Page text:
Comments: Journalist Susan Bourette worked undercover at a slaughterhouse for an exposé on meat processing and came out a committed vegetarian – which lasted for about five weeks. Dissatisfied with tofu and lentils, she began her quest for the perfect meat – one she could enjoy without guilt.
She went on a series of meat-centric field trips, all giving different perspectives on the conflicting, often overlapping, issues of a meat-consuming culture, including production, the environment, society, morality, economics, and politics.
Chapter by chapter, Bourette takes readers first to the slaughterhouse, then:
- behind the counter of a boutique Greenwich Village butcher shop
- on a whale hunt with the Inupiat in Alaska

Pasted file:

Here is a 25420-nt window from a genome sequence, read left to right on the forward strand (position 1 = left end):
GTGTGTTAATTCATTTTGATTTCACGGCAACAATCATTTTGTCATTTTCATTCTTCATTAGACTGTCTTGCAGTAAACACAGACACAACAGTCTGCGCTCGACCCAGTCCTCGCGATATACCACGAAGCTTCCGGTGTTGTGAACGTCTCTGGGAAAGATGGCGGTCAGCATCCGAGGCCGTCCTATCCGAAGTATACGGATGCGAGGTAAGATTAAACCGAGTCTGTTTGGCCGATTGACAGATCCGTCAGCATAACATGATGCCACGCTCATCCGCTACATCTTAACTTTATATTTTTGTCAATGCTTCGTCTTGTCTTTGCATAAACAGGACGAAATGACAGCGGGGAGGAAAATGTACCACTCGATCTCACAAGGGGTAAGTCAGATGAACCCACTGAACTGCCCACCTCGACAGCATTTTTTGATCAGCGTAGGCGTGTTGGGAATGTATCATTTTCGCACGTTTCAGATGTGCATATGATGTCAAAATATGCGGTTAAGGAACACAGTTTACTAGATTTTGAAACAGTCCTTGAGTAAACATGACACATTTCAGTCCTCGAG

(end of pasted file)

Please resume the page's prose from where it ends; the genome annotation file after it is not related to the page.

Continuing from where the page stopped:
- for a long, hot spell on a Texas cattle ranch
- on a moose hunt in Newfoundland
- to the bucolic setting of New York's Blue Hill farm
- in the kitchen in one of the busiest steakhouses in Houston
- to a meeting of the raw meat (well, raw everything) movement
- to the community production of boudin in Louisiana Cajun country
- and finally to her family's Thanksgiving table
With more than a dose of humor, lots of fascinating information, and a whisper or two of more graphic information than absolutely necessary, Bourette (in a long-term relationship with a committed vegetarian), resolves to keep eating meat as a "compassionate carnivore." To do it in good conscience, she realizes she has to have a "radical overhaul" of her shopping and consumption habits – eating less meat and better meat, supporting the small farmer and not the factory farm, and eating organic and pasture-raised meat as often as possible. At the end of a year of travel, research, tasting, and writing, she finds she can have her meat and eat it, too.